Mutual Funds

Are liquid funds losing their sheen?

Dhuraivel Gunasekaran | Updated on January 12, 2018 Published on January 15, 2017


call rates eps

The ample liquidity in the system will impact the returns of liquid funds as a category

With rates on bank deposits falling sharply over the past year, investing a portion of your surplus in liquid funds, which have been delivering better returns, is a sound idea.

But after raking in 8-9 per cent gains in the past couple of years, liquid funds have seen a moderation in returns over the past year.

In the near to medium term, this trend is likely to continue, given the ample liquidity in the system. Investors parking money in liquid funds should take note of the lower post-tax returns, which can now be at par with savings deposit rates offered by a few banks.

On accrual

Liquid funds invest only in debt securities with a residual maturity of less than or equal to 91 days. The lower maturity mitigates interest rate risk, along with credit risk (default risk). Liquid funds invest in fixed maturity interest-paying instruments, such as call money, CBLO, commercial papers (CP), non-convertible debentures (NCD), certificates of deposit (CD) and treasury bills (TBs).

As per SEBI regulations, non-traded securities that have residual maturity of up to 60 days do not have to be marked-to-market, with a certain exceptions to this rule. For listed securities (such as TBs and NCDs), mark-to-market valuation applies irrespective of the residual maturity.

Since a chunk of liquid funds’ investments are in securities with maturity of upto 60 days, these have to be valued on accrual basis.

Under this method, the interest of the underlying security is amortised over the tenure of the scrip and the daily interest is then added to the price.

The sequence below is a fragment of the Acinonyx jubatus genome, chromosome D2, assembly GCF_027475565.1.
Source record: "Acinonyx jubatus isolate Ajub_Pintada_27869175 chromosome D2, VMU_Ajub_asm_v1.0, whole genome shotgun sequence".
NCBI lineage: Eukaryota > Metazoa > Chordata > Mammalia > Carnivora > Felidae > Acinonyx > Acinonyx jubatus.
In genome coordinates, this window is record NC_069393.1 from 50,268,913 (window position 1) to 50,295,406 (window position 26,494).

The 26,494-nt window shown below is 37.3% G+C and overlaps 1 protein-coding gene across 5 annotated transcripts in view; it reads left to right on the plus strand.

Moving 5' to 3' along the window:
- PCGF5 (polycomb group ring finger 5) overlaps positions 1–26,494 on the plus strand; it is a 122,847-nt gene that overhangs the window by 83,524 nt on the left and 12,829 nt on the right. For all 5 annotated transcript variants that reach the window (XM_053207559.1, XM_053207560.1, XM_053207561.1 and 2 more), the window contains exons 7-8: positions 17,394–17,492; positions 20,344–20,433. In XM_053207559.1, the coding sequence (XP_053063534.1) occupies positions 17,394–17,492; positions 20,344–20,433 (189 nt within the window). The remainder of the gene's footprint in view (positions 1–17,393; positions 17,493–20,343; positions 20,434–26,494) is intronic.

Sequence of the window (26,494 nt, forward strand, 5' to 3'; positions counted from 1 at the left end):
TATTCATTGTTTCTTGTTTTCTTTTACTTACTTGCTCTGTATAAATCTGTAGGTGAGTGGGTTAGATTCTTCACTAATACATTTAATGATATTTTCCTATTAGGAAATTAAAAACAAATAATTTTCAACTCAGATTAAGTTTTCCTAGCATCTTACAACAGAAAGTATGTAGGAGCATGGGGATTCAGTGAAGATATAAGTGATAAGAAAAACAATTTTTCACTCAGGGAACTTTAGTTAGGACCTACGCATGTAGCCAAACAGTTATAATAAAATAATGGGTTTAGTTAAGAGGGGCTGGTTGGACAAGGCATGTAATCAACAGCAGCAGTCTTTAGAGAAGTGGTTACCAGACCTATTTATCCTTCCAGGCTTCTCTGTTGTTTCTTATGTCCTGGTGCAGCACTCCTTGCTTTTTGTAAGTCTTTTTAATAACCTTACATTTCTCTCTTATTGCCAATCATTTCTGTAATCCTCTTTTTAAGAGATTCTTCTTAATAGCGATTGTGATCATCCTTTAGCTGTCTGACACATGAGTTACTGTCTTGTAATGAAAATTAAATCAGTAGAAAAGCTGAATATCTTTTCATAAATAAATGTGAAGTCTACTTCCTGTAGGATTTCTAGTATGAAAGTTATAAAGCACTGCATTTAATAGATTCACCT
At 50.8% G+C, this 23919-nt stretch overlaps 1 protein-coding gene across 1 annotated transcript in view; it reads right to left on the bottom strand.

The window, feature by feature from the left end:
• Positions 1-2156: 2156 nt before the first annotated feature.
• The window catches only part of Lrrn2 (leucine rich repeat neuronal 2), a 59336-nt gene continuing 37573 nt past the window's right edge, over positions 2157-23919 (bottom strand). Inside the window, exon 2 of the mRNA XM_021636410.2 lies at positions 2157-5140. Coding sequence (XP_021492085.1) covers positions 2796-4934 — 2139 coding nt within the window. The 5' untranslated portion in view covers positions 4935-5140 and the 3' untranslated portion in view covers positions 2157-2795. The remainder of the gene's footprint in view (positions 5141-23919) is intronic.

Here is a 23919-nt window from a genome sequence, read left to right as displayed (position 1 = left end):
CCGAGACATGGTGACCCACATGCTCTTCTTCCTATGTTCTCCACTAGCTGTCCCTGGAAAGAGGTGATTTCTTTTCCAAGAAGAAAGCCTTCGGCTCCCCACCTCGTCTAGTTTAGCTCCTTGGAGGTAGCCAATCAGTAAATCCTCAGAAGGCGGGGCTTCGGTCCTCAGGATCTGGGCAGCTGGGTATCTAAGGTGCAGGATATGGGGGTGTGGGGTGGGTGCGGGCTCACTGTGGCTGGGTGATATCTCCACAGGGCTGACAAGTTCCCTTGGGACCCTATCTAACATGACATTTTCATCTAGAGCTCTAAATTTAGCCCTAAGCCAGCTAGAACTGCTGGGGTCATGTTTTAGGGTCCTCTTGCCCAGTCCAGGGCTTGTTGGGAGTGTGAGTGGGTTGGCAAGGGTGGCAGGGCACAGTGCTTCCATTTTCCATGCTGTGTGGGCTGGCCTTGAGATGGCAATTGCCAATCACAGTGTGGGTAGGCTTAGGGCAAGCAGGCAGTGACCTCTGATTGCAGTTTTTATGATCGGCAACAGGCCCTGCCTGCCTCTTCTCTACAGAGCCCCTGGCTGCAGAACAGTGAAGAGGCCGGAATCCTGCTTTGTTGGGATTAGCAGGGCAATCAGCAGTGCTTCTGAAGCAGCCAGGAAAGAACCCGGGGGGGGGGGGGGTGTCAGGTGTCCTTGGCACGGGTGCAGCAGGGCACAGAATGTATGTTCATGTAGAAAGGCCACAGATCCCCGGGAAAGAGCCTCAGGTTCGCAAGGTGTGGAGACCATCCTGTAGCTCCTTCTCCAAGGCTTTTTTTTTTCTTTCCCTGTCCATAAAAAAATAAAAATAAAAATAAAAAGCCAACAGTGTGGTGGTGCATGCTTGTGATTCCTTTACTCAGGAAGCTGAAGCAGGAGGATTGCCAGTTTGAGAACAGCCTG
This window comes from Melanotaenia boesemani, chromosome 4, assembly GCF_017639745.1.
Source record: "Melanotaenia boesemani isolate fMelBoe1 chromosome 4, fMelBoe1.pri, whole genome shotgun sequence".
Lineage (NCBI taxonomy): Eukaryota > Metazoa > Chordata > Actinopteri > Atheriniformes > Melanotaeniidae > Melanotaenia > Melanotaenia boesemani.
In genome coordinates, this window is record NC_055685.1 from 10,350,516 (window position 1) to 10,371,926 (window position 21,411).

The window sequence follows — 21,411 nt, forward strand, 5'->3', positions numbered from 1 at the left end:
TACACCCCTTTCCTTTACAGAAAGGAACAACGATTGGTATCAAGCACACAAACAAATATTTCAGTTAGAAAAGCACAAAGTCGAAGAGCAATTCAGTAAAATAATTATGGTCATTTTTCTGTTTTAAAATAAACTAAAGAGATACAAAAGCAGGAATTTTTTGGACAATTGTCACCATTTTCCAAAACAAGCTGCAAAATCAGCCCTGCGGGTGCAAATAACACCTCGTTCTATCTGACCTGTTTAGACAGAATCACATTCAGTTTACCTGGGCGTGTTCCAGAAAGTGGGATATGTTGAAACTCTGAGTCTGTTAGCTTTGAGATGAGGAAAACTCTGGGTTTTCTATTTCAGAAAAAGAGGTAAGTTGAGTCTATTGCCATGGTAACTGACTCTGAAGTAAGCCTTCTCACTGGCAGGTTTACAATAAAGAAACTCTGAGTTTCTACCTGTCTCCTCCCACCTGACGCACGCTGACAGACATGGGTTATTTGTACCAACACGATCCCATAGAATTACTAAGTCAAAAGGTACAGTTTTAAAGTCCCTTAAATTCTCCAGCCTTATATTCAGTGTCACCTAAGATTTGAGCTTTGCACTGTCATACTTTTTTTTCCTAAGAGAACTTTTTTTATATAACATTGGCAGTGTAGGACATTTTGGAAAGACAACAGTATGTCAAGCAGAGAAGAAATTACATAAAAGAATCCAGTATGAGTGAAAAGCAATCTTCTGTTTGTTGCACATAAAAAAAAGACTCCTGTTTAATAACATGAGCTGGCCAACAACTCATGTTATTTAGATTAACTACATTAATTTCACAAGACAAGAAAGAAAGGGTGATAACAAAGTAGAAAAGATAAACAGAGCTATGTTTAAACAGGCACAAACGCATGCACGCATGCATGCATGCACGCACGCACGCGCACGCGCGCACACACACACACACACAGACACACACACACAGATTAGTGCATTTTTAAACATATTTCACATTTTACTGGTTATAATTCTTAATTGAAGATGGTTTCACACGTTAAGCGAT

This is what makes the NAV of a liquid fund less volatile. But this is also why returns from liquid funds lag those of ultra short-term and short-term debt funds.

Falling returns

Since liquid funds earn returns through accrual, rate movements on money market instruments matter the most. Thanks to the RBI’s decision to move towards a neutral liquidity regime, short-term rates continue to hug repo rate which is currently at 6.25 per cent. Even if the RBI does not lower its repo rate from hereon, the ample liquidity in the system (particularly post demonetisation) will keep the spreads of money market instruments over repo rate, narrow.

This will, in turn, impact the returns delivered by liquid funds as a category.

In 2016, liquid funds as a category have delivered 7.5 per cent returns, lower than the 8-9 per cent they delivered between 2011 and 2015.

This falling trend is expected to continue over the near to medium term, with returns possibly slipping to 6.5 levels.

Attractive savings deposits

The post-tax returns can hence now match rates that are offered by a few banks on their savings deposits (6 per cent). Remember, savings accounts score better on the tax front; interest up to ₹10,000 is exempt under Section 80TTA of the Income Tax Act.

If we assume 6.5 per cent return on liquid funds, post-tax returns work out to 5.8 per cent, 5.2 per cent and 4.5 per cent respectively for individuals in the 10, 20 and 30 per cent tax bracket.

While this is higher than the 4 per cent that most banks offer, banks such as YES Bank, Kotak Bank, IndusInd Bank, Lakshmi Vilas Bank and RBL Bank offer a higher 6 per cent interest on high-value deposits.

Hence some of these deposits can score over liquid funds in the near future, which investors need to watch out for. But remember, the current falling rate trend on short-term securities can reverse. Liquid funds can then, once again, turn attractive.

Published on January 15, 2017
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